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Feature Article Summer Trip, Flips and Slips: When and Where to Seek Care

As the sun comes out and temperatures rise, injuries become more frequent. But when do you go to the emergency department, urgent care, make an appointment with your primary care provider or treat the symptoms at home?

Burns. For sunburns or burns with little or no blistering, treat symptoms at home with ibuprofen and cool soaks, and the burn will heal on its own. Only go to your primary care provider or the urgent care if you need stronger pain control after treating the symptoms at home. Burns with blisters bigger that one centimeter should be seen in the urgent care. Go to the ED for all third-degree burns, which often appear white or charred instead of pink and may not hurt much due to nerve and blood vessel damage.

Water safety. Helmets are now standard for riding bicycles and ATVs, but there is a long way to go with water safety. Always protect yourself when in open waters by wearing a life jacket. Enclose pools on all sides as accidents happen in seconds. Call 911 if a submerged victim is unresponsive. If the victim appears fine, he or she should still visit urgent care
to be checked out.

Sprain and strains. For minor strains or sprains, you can find relief for pain and swelling by following RICE — rest, ice, compression and elevation. Rest to protect the injured area. Ice the area (do not apply ice directly to skin). Compress the area with a bandage wrap, not too tight though. Finally, elevate the injured area while applying ice. Over-the-counter pain relievers such as ibuprofen (Advil or Motrin) or naproxen (Aleve or Naprosyn) can help reduce pain and swelling. If you don’t see improvement within one to three days, seek care from your primary care provider or go to an urgent care for evaluation and a possible X-ray.

Spine, back and sports injuries. Urgent care providers will be able to treat symptoms of overexertion and minor falls (less than six feet), but anyone experiencing a major fall should go to the ED. If you’re experiencing tingling, numbness or weakness, go to the ED as you may need advanced imaging such as a CT or MRI. Obvious injuries, such as an arm bending the wrong way, require an ED visit and will likely need more extensive pain relief.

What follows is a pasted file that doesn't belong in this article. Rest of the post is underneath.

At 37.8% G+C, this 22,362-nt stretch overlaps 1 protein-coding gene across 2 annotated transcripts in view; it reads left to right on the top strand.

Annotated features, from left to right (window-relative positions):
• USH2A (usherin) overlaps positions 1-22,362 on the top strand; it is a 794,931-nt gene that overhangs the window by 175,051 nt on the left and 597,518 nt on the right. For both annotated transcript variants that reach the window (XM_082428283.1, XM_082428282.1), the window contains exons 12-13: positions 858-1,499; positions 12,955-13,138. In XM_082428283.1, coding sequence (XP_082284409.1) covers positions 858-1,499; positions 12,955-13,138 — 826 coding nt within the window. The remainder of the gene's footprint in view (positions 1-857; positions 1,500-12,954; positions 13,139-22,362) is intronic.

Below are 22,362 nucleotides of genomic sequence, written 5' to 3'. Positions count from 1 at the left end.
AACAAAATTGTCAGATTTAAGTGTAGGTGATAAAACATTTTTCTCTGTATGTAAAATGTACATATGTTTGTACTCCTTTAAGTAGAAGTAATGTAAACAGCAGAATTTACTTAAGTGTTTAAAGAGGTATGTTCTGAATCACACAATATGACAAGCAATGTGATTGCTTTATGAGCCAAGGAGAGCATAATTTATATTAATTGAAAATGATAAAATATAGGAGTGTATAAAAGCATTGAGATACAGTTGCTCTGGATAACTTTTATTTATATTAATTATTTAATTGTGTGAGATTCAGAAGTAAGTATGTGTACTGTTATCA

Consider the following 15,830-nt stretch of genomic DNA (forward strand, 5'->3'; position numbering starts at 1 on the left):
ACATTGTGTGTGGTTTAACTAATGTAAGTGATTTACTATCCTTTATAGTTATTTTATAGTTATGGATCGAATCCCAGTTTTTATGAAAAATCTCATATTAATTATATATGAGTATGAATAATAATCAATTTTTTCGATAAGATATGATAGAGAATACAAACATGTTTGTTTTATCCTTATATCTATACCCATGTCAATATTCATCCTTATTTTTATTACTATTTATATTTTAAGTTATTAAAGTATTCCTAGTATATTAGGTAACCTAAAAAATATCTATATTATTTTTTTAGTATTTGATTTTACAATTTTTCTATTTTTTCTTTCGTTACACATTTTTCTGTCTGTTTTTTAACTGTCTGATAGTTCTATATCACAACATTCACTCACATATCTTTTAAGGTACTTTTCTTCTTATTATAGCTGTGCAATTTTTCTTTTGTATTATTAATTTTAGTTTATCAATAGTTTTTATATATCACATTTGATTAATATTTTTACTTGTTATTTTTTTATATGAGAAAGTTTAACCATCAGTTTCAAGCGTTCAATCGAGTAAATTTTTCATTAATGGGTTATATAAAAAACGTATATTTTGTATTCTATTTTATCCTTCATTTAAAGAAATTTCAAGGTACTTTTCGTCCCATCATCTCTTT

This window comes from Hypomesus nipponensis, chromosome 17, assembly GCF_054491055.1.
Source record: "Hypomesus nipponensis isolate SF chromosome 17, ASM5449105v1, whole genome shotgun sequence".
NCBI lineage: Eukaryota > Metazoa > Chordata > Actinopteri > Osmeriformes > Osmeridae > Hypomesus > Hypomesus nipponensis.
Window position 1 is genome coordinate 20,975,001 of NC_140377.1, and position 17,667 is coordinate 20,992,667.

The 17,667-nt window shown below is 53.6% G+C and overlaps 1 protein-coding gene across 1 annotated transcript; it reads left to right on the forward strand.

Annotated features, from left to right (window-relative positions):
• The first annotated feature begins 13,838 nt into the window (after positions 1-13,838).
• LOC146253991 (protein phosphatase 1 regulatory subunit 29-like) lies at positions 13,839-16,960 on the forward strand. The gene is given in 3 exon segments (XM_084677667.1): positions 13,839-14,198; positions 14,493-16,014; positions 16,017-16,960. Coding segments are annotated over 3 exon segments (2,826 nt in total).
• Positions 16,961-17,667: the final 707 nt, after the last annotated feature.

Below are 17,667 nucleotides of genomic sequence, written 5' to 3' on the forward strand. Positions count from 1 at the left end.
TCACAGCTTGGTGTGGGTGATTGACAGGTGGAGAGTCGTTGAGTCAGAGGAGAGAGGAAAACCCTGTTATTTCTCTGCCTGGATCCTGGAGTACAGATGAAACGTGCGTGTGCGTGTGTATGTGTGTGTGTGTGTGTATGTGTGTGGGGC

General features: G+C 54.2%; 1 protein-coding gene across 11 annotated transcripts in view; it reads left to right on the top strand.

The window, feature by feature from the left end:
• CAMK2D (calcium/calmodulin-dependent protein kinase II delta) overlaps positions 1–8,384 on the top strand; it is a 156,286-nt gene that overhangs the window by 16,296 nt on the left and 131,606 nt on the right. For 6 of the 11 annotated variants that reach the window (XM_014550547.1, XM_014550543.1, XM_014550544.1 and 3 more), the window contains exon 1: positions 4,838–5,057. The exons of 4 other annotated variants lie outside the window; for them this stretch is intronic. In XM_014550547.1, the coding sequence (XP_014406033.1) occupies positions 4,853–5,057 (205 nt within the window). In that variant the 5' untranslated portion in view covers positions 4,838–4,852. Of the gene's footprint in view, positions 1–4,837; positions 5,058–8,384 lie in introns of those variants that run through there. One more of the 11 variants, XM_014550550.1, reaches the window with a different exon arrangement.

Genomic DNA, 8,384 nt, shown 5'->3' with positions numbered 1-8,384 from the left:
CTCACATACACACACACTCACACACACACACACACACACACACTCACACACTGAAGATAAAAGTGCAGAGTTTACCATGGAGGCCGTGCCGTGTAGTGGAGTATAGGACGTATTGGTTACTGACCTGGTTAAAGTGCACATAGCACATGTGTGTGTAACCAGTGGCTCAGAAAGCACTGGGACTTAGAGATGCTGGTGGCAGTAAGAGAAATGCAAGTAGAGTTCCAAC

Lacerations. Significant cuts through the skin should be treated in urgent care. Occasionally, you may need to see a specialist after an urgent care visit if the laceration is highly complex or involves a tendon, blood vessel or nerve.

Head injuries. Head injuries, including concussions, need to be examined carefully by a professional. If you lose consciousness, have memory loss, experience unusual sleepiness, nausea or vomiting you need to be evaluated by a medical provider. If you seem fine after the injury, consider an urgent care visit, but if any of these symptoms are persistent, go to the ED. Children under the age of 2 with any head injury, should ALWAYS go to the ED as well as anyone over 75 or on blood-thinning medication.

Whether you’re going to urgent care, the ED or your primary care physician’s office, it’s good to keep a list of your allergies and all of your medications with you including dosages and any over-the-counter medications and vitamins. Many allergies, medications, and even vitamins, can interact with the treatment options your physician plans to use.

Brent Wesenberg, MD is a  board-certified emergency physician and is the medical director for Samaritan Urgent Care clinics in Benton and Linn counties.

Samaritan urgent care and walk-in clinic locations:

1700 Geary St. SE

400 NW Hickory St., Suite 303

5234 SW Philomath Blvd.

Depoe Bay
531 NW Hwy 101, Suite A

35 Mullins Drive, Suite 2

Lincoln City
825 NW Hwy 101

930 SW Abbey St, Suite F

Sweet Home
679 Main Street
541-451-6250 or 541-367-5158